An appetite for life: brain regulation of hunger and satiety

Lora K Heisler, Daniel D Lam

Research output: Contribution to journalReview articlepeer-review

64 Citations (Scopus)


Obesity results from the consumption of food in excess of bodily energy requirements, with the excess energy stored as adipose tissue. Sequelae of obesity, such as heart disease and type 2 diabetes, consistently rank among the top causes of death worldwide. The global prevalence of obesity highlights the urgency of understanding the mechanisms regulating hunger and satiety. Appetite, defined as the motivational drive to obtain food, is regulated by a complex neurocircuitry which integrates a variety of interoceptive signals to gauge nutritional state and guide appropriate levels of food-seeking. Here we review key recent developments in the identification of cell groups, neural circuits, endogenous and exogenous substances, and intracellular signaling pathways which drive hunger and satiety. We also consider particularly promising pharmacological targets for appetite modulation.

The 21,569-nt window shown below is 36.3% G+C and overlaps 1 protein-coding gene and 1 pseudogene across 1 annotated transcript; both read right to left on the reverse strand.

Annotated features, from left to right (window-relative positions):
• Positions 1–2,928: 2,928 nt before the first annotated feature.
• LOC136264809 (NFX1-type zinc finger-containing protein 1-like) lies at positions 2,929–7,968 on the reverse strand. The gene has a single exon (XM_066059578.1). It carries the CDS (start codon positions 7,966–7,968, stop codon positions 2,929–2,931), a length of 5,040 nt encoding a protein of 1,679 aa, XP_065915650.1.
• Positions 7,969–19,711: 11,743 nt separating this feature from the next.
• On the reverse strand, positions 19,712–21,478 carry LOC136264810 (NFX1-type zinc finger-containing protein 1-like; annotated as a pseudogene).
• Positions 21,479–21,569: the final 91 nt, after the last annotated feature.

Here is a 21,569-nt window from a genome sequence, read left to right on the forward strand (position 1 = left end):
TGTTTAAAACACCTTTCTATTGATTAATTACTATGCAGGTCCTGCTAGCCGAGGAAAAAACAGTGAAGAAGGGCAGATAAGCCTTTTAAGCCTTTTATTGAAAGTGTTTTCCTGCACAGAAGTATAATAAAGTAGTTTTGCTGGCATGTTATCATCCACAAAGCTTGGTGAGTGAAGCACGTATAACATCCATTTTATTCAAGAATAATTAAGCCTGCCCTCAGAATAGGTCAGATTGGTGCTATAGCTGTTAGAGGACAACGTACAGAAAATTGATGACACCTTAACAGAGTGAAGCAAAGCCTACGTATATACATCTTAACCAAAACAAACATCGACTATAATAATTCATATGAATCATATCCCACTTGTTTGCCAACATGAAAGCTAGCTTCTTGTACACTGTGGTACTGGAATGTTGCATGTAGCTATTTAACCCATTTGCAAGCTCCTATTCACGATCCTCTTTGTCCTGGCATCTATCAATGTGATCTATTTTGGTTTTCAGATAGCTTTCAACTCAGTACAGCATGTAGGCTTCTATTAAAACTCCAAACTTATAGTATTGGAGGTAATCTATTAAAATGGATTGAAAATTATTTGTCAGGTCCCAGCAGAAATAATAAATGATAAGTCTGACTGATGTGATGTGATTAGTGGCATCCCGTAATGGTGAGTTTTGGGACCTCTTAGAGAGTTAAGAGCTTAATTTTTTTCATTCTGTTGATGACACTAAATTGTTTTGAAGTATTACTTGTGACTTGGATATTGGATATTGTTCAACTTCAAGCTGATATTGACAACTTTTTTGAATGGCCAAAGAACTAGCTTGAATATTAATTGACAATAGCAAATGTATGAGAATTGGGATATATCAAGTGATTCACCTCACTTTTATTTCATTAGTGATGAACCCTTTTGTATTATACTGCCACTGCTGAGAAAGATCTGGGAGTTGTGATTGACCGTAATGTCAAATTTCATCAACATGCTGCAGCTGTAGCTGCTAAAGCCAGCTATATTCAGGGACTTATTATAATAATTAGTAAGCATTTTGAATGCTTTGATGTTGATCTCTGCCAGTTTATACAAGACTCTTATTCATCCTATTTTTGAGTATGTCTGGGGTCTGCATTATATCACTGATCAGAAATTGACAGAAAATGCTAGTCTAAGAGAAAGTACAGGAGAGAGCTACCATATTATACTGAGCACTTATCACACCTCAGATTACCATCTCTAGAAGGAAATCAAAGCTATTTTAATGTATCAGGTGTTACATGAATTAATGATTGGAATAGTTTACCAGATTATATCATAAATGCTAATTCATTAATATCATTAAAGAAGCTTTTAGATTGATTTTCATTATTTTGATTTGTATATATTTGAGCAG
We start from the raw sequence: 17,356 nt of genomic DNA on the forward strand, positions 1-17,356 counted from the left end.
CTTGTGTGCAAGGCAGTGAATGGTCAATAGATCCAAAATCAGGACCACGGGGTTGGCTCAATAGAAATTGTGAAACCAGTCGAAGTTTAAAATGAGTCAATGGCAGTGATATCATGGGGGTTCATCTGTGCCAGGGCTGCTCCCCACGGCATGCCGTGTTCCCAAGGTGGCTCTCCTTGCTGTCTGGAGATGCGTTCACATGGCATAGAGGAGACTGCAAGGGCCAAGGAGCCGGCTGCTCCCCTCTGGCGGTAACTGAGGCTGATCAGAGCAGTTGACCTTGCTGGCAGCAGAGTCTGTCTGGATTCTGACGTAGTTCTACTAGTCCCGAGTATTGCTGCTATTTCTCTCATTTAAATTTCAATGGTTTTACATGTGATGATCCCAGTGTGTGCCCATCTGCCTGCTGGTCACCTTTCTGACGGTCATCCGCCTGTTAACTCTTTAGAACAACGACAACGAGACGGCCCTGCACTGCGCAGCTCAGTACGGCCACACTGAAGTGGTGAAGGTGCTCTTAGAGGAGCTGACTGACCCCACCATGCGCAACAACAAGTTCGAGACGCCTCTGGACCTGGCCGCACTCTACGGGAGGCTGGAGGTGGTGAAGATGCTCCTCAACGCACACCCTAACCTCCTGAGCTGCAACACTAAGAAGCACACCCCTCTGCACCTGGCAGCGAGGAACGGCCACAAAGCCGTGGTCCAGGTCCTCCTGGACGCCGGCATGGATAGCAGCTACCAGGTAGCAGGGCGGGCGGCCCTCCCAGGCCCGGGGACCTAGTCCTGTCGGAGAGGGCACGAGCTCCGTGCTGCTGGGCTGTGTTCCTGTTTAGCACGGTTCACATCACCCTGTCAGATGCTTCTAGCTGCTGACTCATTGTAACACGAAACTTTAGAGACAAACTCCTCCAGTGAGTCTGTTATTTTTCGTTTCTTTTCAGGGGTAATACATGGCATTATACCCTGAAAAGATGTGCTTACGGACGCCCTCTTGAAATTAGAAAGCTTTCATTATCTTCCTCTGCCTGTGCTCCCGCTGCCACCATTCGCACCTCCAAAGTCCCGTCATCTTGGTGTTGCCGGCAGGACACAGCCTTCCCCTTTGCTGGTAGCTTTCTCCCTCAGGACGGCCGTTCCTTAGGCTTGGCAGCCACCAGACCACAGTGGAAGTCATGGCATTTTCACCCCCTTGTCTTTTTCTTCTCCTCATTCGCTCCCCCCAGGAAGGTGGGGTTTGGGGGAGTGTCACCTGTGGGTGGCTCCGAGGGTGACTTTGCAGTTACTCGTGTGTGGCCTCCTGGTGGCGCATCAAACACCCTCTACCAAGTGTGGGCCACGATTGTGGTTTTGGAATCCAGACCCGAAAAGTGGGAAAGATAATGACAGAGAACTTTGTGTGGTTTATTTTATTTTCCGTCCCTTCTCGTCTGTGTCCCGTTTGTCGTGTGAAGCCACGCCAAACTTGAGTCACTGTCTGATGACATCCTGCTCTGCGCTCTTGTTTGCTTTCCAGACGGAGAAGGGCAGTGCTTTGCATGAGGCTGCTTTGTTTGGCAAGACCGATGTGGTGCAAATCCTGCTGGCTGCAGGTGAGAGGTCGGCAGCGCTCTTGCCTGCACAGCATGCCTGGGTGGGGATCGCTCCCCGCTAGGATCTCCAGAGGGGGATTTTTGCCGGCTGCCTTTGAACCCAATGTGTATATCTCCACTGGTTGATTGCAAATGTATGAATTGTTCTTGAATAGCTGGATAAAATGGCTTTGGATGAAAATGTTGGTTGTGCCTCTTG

Original languageEnglish
Pages (from-to)100-106
Number of pages7
JournalCurrent Opinion in Pharmacology
Early online date5 Nov 2017
Publication statusPublished - Dec 2017

Bibliographical note

Acknowledgements: Work was supported by the Wellcome Trust (LKH: WT098012), Biotechnology and Biological Sciences Research Council (LKH: BB/K001418/1, BB/NO17838/1), Medical Research Council (LKH: MC/PC/15077), and Deutsche Forschungsgemeinschaft (DDL: LA 3830/1-1).


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